Monash professor urges action on epilepsy drugs
The Australian Government’s PBS urgently needs to update prescribing rules governing the use of anti-epileptic drugs that are putting unborn children and doctors at risk, the head of Monash University’s Department of Neuroscience has warned.
Professor Terence O’Brien said in a recent opinion piece in the Australian Medical Journal, co-authored with Professor Christian Gericke from the University of Queensland, that PBS rules for prescribing anti-epileptic drugs (AED) were 30 years old, and conflicted with those of regulatory agencies in the US and Europe.
Current PBS rules mandate that patients should be prescribed the older anti-epileptic drugs first, and only in patients in whom these fail can the newer generation drugs be prescribed. For patients with generalised epilepsies (when seizures start in both hemispheres of the brain) this means they need to be prescribed valproate first. Valproate is the most effective drug for patients with this group of epilepsies, but is associated with a high risk of birth defects, including spina bifida, and neurological development problems such as autism in babies, Professor O’Brien said.
“In fact, if a doctor followed the PBS rules, prescribing valproate first to a woman with a generalised epilepsy after which they became pregnant and had a baby with a problem, you could potentially be successfully sued. On the other hand, if they don’t follow the PBS rules, and prescribe what was best for the women, then they are potentially open to prosecution,” he said. “Doctors are placed between a rock and a hard place.”
The PBS (Pharmaceutical Benefits Scheme) subsidises pharmaceuticals for public patients, with restrictions.
Professor O’Brien said that while valproate worked very well for epilepsy it shouldn’t be given to women of child-bearing age unless there was no other drug that could control their seizures. “Women of child-bearing age don’t always know when they’re going to get pregnant so for that reason you should not be prescribing this drug to them. A fifteen-year-old girl or a 45-year-old woman, can still become pregnant on occasions,” he said.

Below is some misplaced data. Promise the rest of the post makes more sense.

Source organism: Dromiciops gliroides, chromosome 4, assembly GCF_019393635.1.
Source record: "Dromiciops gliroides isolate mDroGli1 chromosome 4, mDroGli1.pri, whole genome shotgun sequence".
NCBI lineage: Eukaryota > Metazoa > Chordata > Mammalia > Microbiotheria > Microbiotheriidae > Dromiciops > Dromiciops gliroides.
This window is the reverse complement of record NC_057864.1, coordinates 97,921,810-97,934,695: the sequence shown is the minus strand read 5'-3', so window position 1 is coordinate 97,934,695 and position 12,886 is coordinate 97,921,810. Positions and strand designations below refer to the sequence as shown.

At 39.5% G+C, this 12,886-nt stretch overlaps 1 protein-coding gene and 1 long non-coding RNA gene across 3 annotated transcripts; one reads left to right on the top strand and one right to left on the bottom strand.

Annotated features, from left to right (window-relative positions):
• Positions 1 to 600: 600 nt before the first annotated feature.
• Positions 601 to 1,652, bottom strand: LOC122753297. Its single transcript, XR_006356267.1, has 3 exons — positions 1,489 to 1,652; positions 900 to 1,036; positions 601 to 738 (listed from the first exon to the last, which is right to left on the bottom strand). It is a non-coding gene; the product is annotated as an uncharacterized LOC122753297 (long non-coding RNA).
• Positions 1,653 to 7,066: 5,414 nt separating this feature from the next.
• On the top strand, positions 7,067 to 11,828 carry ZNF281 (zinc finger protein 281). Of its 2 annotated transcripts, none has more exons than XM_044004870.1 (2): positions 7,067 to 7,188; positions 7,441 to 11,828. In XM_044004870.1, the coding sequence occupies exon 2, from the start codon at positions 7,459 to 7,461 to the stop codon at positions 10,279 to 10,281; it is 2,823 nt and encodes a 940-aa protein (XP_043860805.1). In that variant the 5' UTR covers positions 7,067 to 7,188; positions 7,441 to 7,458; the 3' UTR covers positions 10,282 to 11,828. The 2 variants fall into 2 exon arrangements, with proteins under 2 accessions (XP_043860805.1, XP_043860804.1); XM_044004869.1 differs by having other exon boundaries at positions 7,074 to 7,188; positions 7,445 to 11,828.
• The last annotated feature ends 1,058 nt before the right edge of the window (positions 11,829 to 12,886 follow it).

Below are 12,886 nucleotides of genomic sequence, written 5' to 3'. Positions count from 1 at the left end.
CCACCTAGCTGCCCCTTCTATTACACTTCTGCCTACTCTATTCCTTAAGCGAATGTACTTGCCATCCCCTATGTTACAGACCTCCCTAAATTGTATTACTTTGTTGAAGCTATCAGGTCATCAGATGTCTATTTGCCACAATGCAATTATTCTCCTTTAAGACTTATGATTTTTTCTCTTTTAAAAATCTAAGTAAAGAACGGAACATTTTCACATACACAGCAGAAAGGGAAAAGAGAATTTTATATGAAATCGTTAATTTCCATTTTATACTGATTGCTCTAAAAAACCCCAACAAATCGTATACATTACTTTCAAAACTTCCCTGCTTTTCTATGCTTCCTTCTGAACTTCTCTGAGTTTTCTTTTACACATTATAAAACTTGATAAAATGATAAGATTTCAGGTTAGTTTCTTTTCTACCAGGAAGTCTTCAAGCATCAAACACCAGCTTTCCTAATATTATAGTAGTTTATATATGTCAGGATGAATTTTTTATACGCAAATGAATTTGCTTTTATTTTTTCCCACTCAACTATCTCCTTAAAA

The review article was prompted by the continued frustration clinicians felt about the PBS prescribing rules, he said. “People have been complaining about these for a long time, but it’s actually the PBS, with the sponsorship of the pharmaceutical companies, that needs to go through the processes of changing them.
“We’d like the rules changed so prescribers have more freedom about which drugs we can prescribe first. There are alternatives that are safer for women to the older AEDs.”
Professors O’Brien and Gericke have called on the PBS to review the restrictions on levetiracetem and lamotrigine which are now available as general medications, and also those on other well-tolerated and effective medications.
Professor O'Brien said his call had attracted considerable reaction and that the Pharmaceutical Benefits Advisory Committee had indicated it would conduct a review of the guidelines.
Gericke CA, O'Brien TJ. Pharmaceutical Benefits Scheme restrictions on anti-epileptic drug prescribing promote unsafe and outdated practice. Med J Aust. 2019 Jul;211(2):55-57.e1. doi: 10.5694/mja2.50246. Epub 2019 Jun 30.